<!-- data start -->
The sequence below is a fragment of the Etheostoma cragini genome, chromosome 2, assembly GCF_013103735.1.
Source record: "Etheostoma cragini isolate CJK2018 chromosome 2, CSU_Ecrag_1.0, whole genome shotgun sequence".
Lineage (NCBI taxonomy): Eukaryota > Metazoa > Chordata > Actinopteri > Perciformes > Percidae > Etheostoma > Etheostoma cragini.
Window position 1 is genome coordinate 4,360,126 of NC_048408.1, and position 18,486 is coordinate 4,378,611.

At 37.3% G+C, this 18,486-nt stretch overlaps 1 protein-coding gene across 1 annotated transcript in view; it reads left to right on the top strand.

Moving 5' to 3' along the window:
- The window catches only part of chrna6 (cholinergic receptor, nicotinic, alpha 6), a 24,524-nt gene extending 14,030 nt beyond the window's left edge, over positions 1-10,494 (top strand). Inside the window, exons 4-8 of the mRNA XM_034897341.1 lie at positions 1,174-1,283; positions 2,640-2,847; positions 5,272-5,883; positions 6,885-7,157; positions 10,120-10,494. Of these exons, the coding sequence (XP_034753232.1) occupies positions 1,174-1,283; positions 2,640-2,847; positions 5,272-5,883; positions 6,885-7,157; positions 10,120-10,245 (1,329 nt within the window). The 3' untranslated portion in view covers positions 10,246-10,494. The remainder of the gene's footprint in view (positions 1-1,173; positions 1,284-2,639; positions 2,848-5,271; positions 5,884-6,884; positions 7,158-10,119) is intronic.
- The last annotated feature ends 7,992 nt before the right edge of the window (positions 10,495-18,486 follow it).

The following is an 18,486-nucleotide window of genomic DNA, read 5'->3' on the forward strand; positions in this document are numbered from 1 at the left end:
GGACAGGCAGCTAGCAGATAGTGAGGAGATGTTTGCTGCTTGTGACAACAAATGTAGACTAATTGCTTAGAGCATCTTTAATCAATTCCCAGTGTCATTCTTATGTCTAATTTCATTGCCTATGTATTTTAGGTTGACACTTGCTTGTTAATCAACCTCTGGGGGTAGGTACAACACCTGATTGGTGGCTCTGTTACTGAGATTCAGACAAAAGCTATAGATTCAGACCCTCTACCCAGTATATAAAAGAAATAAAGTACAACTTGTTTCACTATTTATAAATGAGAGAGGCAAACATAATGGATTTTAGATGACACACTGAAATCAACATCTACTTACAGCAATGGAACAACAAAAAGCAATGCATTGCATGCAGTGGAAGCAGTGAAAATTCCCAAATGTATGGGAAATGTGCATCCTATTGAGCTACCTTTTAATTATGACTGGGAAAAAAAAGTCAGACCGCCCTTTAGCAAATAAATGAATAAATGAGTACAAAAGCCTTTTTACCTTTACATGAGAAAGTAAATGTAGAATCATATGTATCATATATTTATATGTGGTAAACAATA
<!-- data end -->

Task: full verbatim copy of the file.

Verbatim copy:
The sequence below is a fragment of the Etheostoma cragini genome, chromosome 2, assembly GCF_013103735.1.
Source record: "Etheostoma cragini isolate CJK2018 chromosome 2, CSU_Ecrag_1.0, whole genome shotgun sequence".
Lineage (NCBI taxonomy): Eukaryota > Metazoa > Chordata > Actinopteri > Perciformes > Percidae > Etheostoma > Etheostoma cragini.
Window position 1 is genome coordinate 4,360,126 of NC_048408.1, and position 18,486 is coordinate 4,378,611.

At 37.3% G+C, this 18,486-nt stretch overlaps 1 protein-coding gene across 1 annotated transcript in view; it reads left to right on the top strand.

Moving 5' to 3' along the window:
- The window catches only part of chrna6 (cholinergic receptor, nicotinic, alpha 6), a 24,524-nt gene extending 14,030 nt beyond the window's left edge, over positions 1-10,494 (top strand). Inside the window, exons 4-8 of the mRNA XM_034897341.1 lie at positions 1,174-1,283; positions 2,640-2,847; positions 5,272-5,883; positions 6,885-7,157; positions 10,120-10,494. Of these exons, the coding sequence (XP_034753232.1) occupies positions 1,174-1,283; positions 2,640-2,847; positions 5,272-5,883; positions 6,885-7,157; positions 10,120-10,245 (1,329 nt within the window). The 3' untranslated portion in view covers positions 10,246-10,494. The remainder of the gene's footprint in view (positions 1-1,173; positions 1,284-2,639; positions 2,848-5,271; positions 5,884-6,884; positions 7,158-10,119) is intronic.
- The last annotated feature ends 7,992 nt before the right edge of the window (positions 10,495-18,486 follow it).

The following is an 18,486-nucleotide window of genomic DNA, read 5'->3' on the forward strand; positions in this document are numbered from 1 at the left end:
GGACAGGCAGCTAGCAGATAGTGAGGAGATGTTTGCTGCTTGTGACAACAAATGTAGACTAATTGCTTAGAGCATCTTTAATCAATTCCCAGTGTCATTCTTATGTCTAATTTCATTGCCTATGTATTTTAGGTTGACACTTGCTTGTTAATCAACCTCTGGGGGTAGGTACAACACCTGATTGGTGGCTCTGTTACTGAGATTCAGACAAAAGCTATAGATTCAGACCCTCTACCCAGTATATAAAAGAAATAAAGTACAACTTGTTTCACTATTTATAAATGAGAGAGGCAAACATAATGGATTTTAGATGACACACTGAAATCAACATCTACTTACAGCAATGGAACAACAAAAAGCAATGCATTGCATGCAGTGGAAGCAGTGAAAATTCCCAAATGTATGGGAAATGTGCATCCTATTGAGCTACCTTTTAATTATGACTGGGAAAAAAAAGTCAGACCGCCCTTTAGCAAATAAATGAATAAATGAGTACAAAAGCCTTTTTACCTTTACATGAGAAAGTAAATGTAGAATCATATGTATCATATATTTATATGTGGTAAACAATA